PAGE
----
Conduct of the Interview: Factors Which Affect the Interview
A skillful interview will not necessarily yield all the relevant in-formation but will make the most of the opportunities in a clini-cal situation, given the limitations which both the patient and interviewer bring. Factors which influence the development of an alliance and the amount which can be learned in the interview include the following:
Patients who are in acute distress either from physical dis-comfort or from emotional factors such as severe depression or anxiety will be limited in their motivation and ability to interact with the interviewer. The interviewer may be able to enhance communication by addressing the patient’s discomfort in a supportive manner. However, he/she must also recognize times when the patient’s discomfort necessitates a more limited interview.
Patients who are demented, retarded, disorganized, thought-disordered, amnesic, aphasic, or otherwise impaired in intellec-tual or cognitive capacity have biologically based deficits which limit the amount of information they can convey
Patients bring to the interview a wide variety of preconceptions, expectations and tendencies toward distortion, which influence how they view and relate to the interviewer. Such biases are commonly referred to as transference because they frequently can be understood as arising from interactions with important figures in childhood, such as parents, which then color percep-tions of others during adult life (Nemiah, 1961b). Transferential biases may be positive or negative. Thus, even before the start of the interview, one patient may be primed to view the doctor as a wise and kindly healer, while another will be predisposed to see him/her as an exploitative charlatan. Clearly, such bi-ases affect the amount of openness and trust which the patient brings to the interview and the quality of information he/she provides.
The interviewer, like the patient, may have feelings stirred up by the interaction. The interviewer’s emotional reactions to the patient can be an invaluable asset in assessment if he/she can be conscious of them and reflect on their causes. For example, an interviewer finds himself becoming increasingly annoyed at a highly polite patient. On reflection, he realizes that the polite-ness serves to rebuff his attempts to establish a warmer, more spontaneous relationship and is a manifestation of the patient’s underlying hostile attitude.
When the interviewer is unable to monitor and exam-ine his/her emotional reactions, they are more likely to impede rather than enhance understanding of the patient. This is most likely to happen when emotional reactions are driven more by the interviewer’s own biases than by the patient’s behavior. Such reactions are referred to as the interviewer’s countertransfer-ence (Mackinnon and Michels, 1971). In the example cited in the previous paragraph, the interviewer might inaccurately perceive a polite patient as rigid and hostile due to unconscious biases (countertransference) based on his relationship with his own rig-idly polite parent. The entire range of countertransferential inter-viewer attitudes toward the patient, from aversion to infatuation, might similarly bias judgment.
Patients’ attitudes toward the interview will be strongly influ-enced by the situation in which the consultation arises. Some patients decide for themselves that they need treatment, while others come reluctantly, under pressure from others. Patients who are being evaluated for disability or in connection with a lawsuit may feel a need to prove that they are ill, while those being evaluated for civil commitment or at the insistence of fam-ily members may need to prove that they are well. Similarly, a patient’s past history of relationships with psychiatrists or with health professionals in general is likely to color his/her attitude toward the interviewer.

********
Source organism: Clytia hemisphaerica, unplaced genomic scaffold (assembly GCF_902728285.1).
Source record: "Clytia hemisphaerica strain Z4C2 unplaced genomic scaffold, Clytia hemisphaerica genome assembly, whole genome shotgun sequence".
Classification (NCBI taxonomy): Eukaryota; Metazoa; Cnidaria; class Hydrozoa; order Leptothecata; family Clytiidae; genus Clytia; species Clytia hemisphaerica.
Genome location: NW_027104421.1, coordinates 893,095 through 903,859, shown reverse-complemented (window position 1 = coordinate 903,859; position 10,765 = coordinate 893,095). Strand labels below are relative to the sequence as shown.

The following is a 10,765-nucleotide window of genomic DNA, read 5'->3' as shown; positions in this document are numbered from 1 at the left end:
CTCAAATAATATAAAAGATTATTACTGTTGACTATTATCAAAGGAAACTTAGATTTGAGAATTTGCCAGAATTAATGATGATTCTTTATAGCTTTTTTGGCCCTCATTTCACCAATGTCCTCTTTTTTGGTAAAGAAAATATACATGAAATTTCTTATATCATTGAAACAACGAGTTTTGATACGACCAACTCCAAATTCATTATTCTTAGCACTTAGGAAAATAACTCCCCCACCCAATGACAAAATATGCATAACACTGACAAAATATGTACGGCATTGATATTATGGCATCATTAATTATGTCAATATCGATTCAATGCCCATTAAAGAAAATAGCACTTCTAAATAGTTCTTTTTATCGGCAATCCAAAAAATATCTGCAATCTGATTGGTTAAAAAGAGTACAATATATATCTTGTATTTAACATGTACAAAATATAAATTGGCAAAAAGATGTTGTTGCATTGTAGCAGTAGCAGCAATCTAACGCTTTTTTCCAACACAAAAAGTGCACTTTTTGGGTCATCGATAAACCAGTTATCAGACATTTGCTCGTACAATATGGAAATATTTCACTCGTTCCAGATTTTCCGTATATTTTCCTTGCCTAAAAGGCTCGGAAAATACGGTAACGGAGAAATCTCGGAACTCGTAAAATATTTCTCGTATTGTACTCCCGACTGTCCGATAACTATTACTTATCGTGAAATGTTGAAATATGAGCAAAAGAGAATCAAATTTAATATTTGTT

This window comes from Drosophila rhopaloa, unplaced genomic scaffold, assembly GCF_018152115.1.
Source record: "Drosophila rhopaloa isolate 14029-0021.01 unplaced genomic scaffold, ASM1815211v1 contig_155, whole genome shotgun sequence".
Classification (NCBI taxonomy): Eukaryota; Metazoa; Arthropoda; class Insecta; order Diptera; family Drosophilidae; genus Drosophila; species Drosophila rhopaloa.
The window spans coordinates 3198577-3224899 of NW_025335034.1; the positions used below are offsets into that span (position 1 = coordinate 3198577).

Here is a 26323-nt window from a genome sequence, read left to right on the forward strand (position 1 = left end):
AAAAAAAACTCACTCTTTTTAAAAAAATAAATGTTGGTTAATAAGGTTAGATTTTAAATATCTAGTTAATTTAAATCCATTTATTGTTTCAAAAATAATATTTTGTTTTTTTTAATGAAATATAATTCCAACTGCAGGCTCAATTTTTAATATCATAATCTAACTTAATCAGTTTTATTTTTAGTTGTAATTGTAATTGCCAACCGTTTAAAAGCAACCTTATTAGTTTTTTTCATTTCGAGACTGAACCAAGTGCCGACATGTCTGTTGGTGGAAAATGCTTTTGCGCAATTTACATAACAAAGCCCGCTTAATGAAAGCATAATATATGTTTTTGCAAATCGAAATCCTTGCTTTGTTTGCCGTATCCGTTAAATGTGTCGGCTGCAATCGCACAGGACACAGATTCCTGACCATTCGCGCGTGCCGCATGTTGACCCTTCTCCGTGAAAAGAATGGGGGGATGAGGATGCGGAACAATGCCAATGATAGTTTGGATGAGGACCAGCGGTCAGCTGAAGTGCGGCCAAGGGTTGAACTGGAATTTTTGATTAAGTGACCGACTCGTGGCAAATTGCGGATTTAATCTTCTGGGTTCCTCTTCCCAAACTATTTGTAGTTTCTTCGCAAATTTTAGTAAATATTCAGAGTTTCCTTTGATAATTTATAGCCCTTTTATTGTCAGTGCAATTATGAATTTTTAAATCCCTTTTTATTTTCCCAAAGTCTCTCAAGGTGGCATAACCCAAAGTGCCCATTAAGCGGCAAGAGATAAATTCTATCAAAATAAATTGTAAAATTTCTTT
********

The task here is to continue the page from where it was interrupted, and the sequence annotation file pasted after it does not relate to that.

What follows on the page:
The interviewer may also be affected by situational fac-tors. For example, pressure of time in a busy emergency service may influence the interviewer to omit important areas of inquiry and reach premature closure; the experience of a recent patient suicide may bias the interviewer toward overestimation of risk in someone with suicidal thoughts. As with countertransference reactions, it is important for the interviewer to minimize dis-tortions due to situational factors by being as aware of them as possible.
The degree of racial, ethnic, cultural, and socioeconomic simi-larity between the patient and interviewer can influence the course and outcome of the interview in many ways. It may affect the level of rapport between patient and interviewer, the way both view the demands of the situation, the way they interpret each other’s verbal and non-verbal communications, and the meaning the interviewer as-signs to the patient’s statements and behaviors (Gaw, 1993). Not only racial or cultural prejudice but also well-intentioned ignorance can interfere with communication and accurate assessment.
Some cultures, for example, place a higher value on po-liteness and respect for authority than does western culture. A patient from such a background might be reluctant to correct or disagree with the interviewer’s statements even when they are er-roneous. The interviewer might not suspect that he/she was hear-ing distorted information, or conversely, might see the patient as pathologically inhibited or unemotional. Many nonwestern cultures place a higher value on family solidarity than on indi-viduality. Pressing a patient from such a culture to report angry feelings toward family members might raise his/her anxiety, de-crease rapport with the interviewer and produce defensive distor-tions in the material.